Uncertain Futures - Adaptive capacities to climate variability and change in the Lake Victoria Basin

Research output: ThesisDoctoral Thesis (compilation)

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Uncertain Futures - Adaptive capacities to climate variability and change in the Lake Victoria Basin. / Gabrielsson, Sara.

Lund University Centre for Sustainability Science, 2012. 164 p.

Research output: ThesisDoctoral Thesis (compilation)

Harvard

Gabrielsson, S 2012, 'Uncertain Futures - Adaptive capacities to climate variability and change in the Lake Victoria Basin', Doctor, LUCSUS (Lund University Centre for Sustainability Studies).

APA

CBE

MLA

Vancouver

Gabrielsson S. Uncertain Futures - Adaptive capacities to climate variability and change in the Lake Victoria Basin. Lund University Centre for Sustainability Science, 2012. 164 p. (Lund Dissertations in Sustainability Science).

Author

RIS

TY - THES

T1 - Uncertain Futures - Adaptive capacities to climate variability and change in the Lake Victoria Basin

AU - Gabrielsson, Sara

N1 - Defence details Date: 2012-05-04 Time: 13:15 Place: Världen, Geocentrum 1, Sölvegatan 10, Lund External reviewer(s) Name: Morton, John Title: Professor Affiliation: University of Greenwich ---

PY - 2012

Y1 - 2012

N2 - The Lake Victoria basin (LVB) in East Africa can be considered a climate change hotspot because of its large rural population dependent on rain-fed farming. Drawing on extensive fieldwork (2007-2011) in rural communities along the shores of Lake Victoria in Kenya and Tanzania, I explore adaptive capacities to climate variability and change and discuss how they interrelate in situ. Using multiple methods, tools and techniques, including survey and rainfall data, individual and group interviews, interactive mapping of seasonal calendars and a multi-stakeholder workshop, I locate the place-based effects and responses to a number of converging climate induced stressors on smallholder farmers’ wellbeing and natural resources. Research findings show that adaptive capacities to climate variability and change in the LVB are complex, dynamic and characterized by high location-specificity, thereby signifying the value of using an integrative and place-based approach to understand climate vulnerability. Specifically, the study demonstrates how increased unpredictability in rainfall causes chronic livelihood stress illustrated by recurring and worsening periods of food insecurity, growing cash dependency and heavy disease burdens. The study also reveals that food and income buffers increase when and where farmers, particularly women farmers, collectively respond to climate induced stressors through deliberate strategies rooted in a culture of saving and planning. Nevertheless, the study concludes that smallholders in the LVB are facing a highly uncertain future with discernible, yet differentiated adaptation deficits, due to chronic livelihood stress driven by unequal access to fundamental adaptive capacities such as land, health, cash and collective networks.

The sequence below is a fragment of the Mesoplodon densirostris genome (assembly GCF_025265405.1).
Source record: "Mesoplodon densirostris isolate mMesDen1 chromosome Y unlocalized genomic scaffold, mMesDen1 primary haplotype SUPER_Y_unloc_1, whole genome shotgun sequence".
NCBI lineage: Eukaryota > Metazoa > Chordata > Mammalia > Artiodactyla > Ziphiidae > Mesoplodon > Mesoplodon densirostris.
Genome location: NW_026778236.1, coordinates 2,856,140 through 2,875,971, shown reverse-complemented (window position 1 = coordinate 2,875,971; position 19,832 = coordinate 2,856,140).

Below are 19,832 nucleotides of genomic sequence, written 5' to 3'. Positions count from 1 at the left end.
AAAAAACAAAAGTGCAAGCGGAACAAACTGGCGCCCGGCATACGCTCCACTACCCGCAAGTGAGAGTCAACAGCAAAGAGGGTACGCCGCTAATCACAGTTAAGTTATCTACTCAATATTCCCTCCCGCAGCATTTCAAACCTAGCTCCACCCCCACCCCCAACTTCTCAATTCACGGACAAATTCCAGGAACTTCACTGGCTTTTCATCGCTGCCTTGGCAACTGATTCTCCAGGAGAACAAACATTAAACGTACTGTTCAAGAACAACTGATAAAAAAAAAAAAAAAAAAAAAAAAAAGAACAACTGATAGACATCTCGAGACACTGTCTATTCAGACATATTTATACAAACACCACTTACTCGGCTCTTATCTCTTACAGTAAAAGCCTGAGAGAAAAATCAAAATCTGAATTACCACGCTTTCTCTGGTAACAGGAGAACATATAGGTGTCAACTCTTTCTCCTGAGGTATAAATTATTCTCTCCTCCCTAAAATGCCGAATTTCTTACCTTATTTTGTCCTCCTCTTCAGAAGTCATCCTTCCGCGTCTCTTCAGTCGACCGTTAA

AB - The Lake Victoria basin (LVB) in East Africa can be considered a climate change hotspot because of its large rural population dependent on rain-fed farming. Drawing on extensive fieldwork (2007-2011) in rural communities along the shores of Lake Victoria in Kenya and Tanzania, I explore adaptive capacities to climate variability and change and discuss how they interrelate in situ. Using multiple methods, tools and techniques, including survey and rainfall data, individual and group interviews, interactive mapping of seasonal calendars and a multi-stakeholder workshop, I locate the place-based effects and responses to a number of converging climate induced stressors on smallholder farmers’ wellbeing and natural resources. Research findings show that adaptive capacities to climate variability and change in the LVB are complex, dynamic and characterized by high location-specificity, thereby signifying the value of using an integrative and place-based approach to understand climate vulnerability. Specifically, the study demonstrates how increased unpredictability in rainfall causes chronic livelihood stress illustrated by recurring and worsening periods of food insecurity, growing cash dependency and heavy disease burdens. The study also reveals that food and income buffers increase when and where farmers, particularly women farmers, collectively respond to climate induced stressors through deliberate strategies rooted in a culture of saving and planning. Nevertheless, the study concludes that smallholders in the LVB are facing a highly uncertain future with discernible, yet differentiated adaptation deficits, due to chronic livelihood stress driven by unequal access to fundamental adaptive capacities such as land, health, cash and collective networks.

KW - adaptive capacities

KW - climate vulnerability

KW - collective action

KW - Lake Victoria Basin

KW - smallholder farmers

KW - sustainable adaptation

KW - sustainability science.

M3 - Doctoral Thesis (compilation)

SN - 978-91-7473-310-5

T3 - Lund Dissertations in Sustainability Science

PB - Lund University Centre for Sustainability Science

ER -